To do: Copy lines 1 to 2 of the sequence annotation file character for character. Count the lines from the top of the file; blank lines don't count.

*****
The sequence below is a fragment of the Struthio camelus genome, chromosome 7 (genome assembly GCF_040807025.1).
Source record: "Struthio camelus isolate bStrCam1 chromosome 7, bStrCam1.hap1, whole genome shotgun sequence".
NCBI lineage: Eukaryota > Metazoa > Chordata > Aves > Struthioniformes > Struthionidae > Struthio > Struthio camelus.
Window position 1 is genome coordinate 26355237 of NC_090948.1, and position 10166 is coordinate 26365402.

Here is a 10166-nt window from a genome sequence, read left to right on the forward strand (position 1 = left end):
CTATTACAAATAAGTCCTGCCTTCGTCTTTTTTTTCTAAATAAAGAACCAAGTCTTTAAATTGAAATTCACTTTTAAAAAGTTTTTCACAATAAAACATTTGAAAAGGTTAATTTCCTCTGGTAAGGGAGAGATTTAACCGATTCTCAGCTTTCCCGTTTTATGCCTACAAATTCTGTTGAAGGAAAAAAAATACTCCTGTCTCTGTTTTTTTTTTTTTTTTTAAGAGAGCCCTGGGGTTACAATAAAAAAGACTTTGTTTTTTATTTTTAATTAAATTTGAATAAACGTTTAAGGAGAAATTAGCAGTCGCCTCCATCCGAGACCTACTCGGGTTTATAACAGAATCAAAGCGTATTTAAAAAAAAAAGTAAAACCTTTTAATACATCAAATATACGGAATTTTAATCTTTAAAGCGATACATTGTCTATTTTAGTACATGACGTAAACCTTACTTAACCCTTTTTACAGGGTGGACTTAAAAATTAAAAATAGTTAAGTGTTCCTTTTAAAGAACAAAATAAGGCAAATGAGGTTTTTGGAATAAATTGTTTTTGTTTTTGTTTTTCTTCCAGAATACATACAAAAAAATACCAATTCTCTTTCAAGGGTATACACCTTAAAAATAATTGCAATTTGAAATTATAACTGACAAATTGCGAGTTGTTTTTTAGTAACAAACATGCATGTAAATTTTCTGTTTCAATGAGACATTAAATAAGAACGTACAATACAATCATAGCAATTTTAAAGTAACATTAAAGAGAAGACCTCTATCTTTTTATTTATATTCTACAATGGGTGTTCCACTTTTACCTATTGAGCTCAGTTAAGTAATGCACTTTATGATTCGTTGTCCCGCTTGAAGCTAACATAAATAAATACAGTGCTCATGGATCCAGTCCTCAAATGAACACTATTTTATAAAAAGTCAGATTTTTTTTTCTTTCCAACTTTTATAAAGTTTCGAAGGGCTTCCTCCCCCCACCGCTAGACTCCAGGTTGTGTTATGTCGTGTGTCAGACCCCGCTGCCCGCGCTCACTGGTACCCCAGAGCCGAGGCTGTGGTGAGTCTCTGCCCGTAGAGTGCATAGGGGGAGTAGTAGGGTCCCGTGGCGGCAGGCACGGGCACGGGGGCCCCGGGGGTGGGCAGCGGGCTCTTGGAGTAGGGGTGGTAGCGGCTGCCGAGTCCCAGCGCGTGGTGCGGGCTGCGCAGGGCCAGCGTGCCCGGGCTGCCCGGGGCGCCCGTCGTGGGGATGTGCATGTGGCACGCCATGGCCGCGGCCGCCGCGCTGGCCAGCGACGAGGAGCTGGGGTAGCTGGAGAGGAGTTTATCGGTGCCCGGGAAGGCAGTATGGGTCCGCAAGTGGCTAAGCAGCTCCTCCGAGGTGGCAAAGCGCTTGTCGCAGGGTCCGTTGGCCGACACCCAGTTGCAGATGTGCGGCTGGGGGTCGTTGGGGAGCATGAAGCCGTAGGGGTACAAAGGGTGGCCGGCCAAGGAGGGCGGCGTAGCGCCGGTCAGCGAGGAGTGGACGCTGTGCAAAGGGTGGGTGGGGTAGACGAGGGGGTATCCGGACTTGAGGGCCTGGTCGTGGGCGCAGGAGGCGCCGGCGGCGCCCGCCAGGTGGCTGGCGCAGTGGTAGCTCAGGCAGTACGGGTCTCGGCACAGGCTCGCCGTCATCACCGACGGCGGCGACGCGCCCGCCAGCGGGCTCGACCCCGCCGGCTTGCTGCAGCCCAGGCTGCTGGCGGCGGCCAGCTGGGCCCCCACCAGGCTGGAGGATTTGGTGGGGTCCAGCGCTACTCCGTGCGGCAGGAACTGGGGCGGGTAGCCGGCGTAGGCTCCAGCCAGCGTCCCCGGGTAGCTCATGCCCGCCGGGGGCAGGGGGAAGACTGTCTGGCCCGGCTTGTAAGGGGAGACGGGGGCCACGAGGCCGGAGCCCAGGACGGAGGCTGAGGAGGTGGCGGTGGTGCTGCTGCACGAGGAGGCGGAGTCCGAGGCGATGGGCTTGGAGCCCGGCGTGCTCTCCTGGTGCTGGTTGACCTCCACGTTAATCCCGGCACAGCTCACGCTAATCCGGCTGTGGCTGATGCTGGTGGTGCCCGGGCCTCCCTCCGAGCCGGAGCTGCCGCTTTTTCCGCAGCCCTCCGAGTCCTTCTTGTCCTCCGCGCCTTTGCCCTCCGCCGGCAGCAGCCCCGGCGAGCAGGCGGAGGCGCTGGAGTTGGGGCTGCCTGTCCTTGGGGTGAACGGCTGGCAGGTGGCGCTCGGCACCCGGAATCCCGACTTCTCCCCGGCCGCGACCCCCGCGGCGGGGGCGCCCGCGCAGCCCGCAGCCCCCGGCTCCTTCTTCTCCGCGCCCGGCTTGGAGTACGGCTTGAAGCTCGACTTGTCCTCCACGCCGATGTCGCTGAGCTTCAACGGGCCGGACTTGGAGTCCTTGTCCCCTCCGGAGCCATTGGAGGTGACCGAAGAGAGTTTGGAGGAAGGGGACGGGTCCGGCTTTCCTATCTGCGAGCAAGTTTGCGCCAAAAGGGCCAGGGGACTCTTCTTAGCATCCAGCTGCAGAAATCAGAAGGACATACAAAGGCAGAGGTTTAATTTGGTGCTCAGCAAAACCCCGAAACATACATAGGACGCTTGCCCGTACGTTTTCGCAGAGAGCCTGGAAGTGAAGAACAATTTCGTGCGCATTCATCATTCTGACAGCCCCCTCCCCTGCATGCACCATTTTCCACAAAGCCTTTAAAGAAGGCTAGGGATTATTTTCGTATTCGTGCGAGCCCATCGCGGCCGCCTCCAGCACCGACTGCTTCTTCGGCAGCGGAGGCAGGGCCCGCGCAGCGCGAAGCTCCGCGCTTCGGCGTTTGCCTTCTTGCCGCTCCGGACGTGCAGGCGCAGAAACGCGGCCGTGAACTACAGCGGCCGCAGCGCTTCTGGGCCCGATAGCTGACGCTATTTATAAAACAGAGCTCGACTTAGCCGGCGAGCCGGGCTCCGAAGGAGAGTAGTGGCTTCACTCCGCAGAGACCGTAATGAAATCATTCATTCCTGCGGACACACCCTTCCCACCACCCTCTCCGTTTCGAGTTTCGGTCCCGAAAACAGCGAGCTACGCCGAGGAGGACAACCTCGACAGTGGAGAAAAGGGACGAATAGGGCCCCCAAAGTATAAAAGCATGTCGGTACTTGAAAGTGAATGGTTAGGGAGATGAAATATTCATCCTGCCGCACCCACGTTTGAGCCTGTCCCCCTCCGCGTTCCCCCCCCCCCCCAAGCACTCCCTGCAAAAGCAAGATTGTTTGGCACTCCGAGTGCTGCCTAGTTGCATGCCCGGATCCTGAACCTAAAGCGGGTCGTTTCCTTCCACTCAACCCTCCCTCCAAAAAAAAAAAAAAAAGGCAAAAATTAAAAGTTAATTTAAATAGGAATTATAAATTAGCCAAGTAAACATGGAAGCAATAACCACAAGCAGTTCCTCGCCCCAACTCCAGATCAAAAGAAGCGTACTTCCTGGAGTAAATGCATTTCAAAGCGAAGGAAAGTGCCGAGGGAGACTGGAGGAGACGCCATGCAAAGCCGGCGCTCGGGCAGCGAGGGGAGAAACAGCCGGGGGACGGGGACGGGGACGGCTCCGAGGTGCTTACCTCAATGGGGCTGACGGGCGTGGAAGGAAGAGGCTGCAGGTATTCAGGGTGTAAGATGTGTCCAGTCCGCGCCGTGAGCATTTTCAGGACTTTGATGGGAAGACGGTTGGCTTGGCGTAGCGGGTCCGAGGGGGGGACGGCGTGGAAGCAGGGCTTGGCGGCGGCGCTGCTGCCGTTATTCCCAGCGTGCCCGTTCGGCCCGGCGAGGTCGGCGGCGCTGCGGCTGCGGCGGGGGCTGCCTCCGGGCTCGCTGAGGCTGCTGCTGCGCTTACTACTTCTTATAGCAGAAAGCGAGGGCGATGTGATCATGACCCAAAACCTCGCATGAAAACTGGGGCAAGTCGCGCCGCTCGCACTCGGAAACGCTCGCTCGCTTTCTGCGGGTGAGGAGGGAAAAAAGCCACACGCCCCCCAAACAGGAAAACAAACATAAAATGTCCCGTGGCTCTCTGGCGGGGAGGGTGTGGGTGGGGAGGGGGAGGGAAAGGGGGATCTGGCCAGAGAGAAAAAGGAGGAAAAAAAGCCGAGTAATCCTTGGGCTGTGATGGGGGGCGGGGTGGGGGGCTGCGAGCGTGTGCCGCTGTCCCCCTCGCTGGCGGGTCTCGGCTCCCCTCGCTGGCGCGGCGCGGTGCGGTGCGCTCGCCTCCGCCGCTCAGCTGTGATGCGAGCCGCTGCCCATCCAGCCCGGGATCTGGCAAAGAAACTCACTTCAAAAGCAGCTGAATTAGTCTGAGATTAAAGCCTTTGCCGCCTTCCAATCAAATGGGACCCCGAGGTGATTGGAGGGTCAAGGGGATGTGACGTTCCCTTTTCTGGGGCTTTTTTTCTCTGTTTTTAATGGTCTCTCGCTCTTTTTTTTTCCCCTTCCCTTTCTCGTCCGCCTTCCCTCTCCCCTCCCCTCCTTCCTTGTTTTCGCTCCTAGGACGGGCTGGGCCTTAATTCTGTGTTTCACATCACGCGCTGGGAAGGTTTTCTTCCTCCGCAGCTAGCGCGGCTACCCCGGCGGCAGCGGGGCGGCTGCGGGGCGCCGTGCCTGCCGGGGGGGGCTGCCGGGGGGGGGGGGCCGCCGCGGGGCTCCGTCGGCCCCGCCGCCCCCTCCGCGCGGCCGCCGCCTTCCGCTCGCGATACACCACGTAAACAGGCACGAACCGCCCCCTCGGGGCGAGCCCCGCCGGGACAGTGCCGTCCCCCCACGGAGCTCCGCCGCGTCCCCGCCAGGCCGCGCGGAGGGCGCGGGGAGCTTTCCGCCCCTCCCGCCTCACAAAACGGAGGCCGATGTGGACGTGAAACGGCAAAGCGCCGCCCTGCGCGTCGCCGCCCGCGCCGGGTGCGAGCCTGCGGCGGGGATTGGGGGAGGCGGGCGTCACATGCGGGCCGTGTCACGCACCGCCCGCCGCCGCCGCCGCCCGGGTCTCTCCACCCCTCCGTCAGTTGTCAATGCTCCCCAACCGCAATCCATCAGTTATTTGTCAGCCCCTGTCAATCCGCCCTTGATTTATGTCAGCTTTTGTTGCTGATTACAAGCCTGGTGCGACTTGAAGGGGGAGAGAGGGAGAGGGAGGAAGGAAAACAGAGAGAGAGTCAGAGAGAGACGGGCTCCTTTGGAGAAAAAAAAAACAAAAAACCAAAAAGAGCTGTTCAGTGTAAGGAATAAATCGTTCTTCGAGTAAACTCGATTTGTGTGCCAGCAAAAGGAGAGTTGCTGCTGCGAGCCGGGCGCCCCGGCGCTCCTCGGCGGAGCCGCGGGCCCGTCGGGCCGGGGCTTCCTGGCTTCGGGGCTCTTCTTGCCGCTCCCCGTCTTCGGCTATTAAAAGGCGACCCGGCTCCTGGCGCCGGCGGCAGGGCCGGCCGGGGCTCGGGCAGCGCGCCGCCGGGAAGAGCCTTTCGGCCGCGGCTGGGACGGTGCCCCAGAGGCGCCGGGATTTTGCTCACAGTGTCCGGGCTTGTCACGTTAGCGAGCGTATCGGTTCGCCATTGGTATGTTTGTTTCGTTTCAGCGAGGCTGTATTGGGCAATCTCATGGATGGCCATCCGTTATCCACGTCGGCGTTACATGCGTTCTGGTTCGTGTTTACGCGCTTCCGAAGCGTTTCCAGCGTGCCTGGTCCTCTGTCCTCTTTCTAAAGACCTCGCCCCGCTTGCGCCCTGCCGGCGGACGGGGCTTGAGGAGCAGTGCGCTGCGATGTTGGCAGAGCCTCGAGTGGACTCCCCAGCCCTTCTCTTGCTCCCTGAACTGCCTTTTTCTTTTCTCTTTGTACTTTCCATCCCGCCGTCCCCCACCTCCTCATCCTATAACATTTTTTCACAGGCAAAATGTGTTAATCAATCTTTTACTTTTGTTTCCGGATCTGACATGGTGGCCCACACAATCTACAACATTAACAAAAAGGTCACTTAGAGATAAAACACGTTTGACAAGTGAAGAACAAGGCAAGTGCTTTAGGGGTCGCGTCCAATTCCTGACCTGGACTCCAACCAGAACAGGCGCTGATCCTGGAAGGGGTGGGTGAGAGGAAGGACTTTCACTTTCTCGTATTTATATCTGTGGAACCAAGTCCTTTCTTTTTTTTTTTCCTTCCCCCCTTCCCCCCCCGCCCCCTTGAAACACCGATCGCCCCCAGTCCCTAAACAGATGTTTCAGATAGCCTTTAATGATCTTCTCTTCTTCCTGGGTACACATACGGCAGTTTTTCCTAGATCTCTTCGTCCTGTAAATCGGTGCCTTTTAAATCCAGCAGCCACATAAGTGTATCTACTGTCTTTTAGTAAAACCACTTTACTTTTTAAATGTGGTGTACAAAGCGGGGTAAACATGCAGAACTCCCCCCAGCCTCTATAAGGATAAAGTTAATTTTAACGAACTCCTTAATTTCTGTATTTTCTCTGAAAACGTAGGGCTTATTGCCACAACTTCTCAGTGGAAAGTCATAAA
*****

The sequence below is a fragment of the Struthio camelus genome, chromosome 7 (genome assembly GCF_040807025.1).
Source record: "Struthio camelus isolate bStrCam1 chromosome 7, bStrCam1.hap1, whole genome shotgun sequence".